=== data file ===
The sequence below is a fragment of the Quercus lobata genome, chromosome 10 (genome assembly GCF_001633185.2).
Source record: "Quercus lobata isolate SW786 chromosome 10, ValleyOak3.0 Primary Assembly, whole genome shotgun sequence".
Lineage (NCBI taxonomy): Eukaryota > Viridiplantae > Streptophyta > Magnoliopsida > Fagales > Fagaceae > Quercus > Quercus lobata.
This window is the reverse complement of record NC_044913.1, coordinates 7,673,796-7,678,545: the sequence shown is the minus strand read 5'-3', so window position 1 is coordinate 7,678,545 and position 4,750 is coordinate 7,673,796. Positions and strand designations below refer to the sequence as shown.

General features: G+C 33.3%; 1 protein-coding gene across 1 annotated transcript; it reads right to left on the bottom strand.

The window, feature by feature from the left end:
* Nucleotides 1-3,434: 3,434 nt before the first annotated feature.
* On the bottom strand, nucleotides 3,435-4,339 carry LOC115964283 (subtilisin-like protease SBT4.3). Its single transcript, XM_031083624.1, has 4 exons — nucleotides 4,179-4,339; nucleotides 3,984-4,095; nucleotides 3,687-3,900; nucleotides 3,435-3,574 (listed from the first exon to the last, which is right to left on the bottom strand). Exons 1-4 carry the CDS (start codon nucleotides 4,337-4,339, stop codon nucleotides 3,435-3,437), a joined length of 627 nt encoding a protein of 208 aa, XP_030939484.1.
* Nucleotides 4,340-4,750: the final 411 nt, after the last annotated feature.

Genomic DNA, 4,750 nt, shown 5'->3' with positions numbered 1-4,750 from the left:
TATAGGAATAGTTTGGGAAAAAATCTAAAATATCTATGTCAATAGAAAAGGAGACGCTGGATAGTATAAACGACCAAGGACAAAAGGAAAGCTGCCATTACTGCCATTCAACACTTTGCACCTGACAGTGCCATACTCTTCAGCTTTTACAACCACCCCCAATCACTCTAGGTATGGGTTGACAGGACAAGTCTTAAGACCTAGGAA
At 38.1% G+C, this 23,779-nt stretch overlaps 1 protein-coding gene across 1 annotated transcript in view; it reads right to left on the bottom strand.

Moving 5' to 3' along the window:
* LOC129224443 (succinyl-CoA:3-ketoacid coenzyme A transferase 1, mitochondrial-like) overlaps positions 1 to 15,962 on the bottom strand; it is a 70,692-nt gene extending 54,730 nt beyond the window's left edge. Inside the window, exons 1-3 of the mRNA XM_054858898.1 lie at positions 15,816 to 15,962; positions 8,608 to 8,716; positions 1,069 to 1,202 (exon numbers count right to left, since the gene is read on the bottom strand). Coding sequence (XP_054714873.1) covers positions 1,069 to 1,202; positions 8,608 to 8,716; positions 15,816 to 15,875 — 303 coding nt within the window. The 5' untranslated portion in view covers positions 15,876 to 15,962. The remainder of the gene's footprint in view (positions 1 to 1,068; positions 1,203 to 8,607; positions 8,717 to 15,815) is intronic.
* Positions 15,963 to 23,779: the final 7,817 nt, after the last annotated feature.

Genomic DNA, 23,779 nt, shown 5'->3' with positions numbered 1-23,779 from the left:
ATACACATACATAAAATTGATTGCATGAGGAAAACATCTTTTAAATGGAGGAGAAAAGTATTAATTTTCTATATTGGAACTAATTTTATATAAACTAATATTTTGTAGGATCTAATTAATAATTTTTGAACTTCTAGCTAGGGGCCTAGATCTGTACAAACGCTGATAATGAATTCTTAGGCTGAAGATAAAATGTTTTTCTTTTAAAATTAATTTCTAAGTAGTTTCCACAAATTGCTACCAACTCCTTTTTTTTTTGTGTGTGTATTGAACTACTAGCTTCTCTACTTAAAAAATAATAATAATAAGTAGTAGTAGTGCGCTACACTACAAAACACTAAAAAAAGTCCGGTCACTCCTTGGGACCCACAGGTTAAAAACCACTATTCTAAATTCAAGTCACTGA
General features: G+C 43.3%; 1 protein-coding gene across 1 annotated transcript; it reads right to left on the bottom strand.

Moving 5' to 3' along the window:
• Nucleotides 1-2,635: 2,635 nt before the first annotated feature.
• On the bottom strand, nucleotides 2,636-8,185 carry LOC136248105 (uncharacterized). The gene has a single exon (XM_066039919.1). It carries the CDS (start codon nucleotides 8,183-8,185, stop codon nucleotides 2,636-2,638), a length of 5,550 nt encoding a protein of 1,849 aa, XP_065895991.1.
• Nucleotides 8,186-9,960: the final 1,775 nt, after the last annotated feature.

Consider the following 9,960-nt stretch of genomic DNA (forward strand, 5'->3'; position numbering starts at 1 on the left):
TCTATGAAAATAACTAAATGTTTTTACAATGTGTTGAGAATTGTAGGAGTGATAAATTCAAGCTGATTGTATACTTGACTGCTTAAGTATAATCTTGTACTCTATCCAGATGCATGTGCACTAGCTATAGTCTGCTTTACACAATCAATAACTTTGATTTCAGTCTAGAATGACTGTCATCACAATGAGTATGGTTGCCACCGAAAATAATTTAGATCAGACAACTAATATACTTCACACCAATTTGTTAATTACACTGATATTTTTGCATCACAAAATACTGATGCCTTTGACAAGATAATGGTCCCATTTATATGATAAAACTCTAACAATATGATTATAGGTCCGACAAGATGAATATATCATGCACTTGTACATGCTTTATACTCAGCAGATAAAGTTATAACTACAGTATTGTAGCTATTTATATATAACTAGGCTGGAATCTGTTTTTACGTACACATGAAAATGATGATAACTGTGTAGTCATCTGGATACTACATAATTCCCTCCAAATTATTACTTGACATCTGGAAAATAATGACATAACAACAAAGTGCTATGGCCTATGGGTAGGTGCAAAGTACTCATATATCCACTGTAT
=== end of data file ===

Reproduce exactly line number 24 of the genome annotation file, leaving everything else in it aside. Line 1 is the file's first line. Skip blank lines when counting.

TCTATGAAAATAACTAAATGTTTTTACAATGTGTTGAGAATTGTAGGAGTGATAAATTCAAGCTGATTGTATACTTGACTGCTTAAGTATAATCTTGTACTCTATCCAGATGCATGTGCACTAGCTATAGTCTGCTTTACACAATCAATAACTTTGATTTCAGTCTAGAATGACTGTCATCACAATGAGTATGGTTGCCACCGAAAATAATTTAGATCAGACAACTAATATACTTCACACCAATTTGTTAATTACACTGATATTTTTGCATCACAAAATACTGATGCCTTTGACAAGATAATGGTCCCATTTATATGATAAAACTCTAACAATATGATTATAGGTCCGACAAGATGAATATATCATGCACTTGTACATGCTTTATACTCAGCAGATAAAGTTATAACTACAGTATTGTAGCTATTTATATATAACTAGGCTGGAATCTGTTTTTACGTACACATGAAAATGATGATAACTGTGTAGTCATCTGGATACTACATAATTCCCTCCAAATTATTACTTGACATCTGGAAAATAATGACATAACAACAAAGTGCTATGGCCTATGGGTAGGTGCAAAGTACTCATATATCCACTGTAT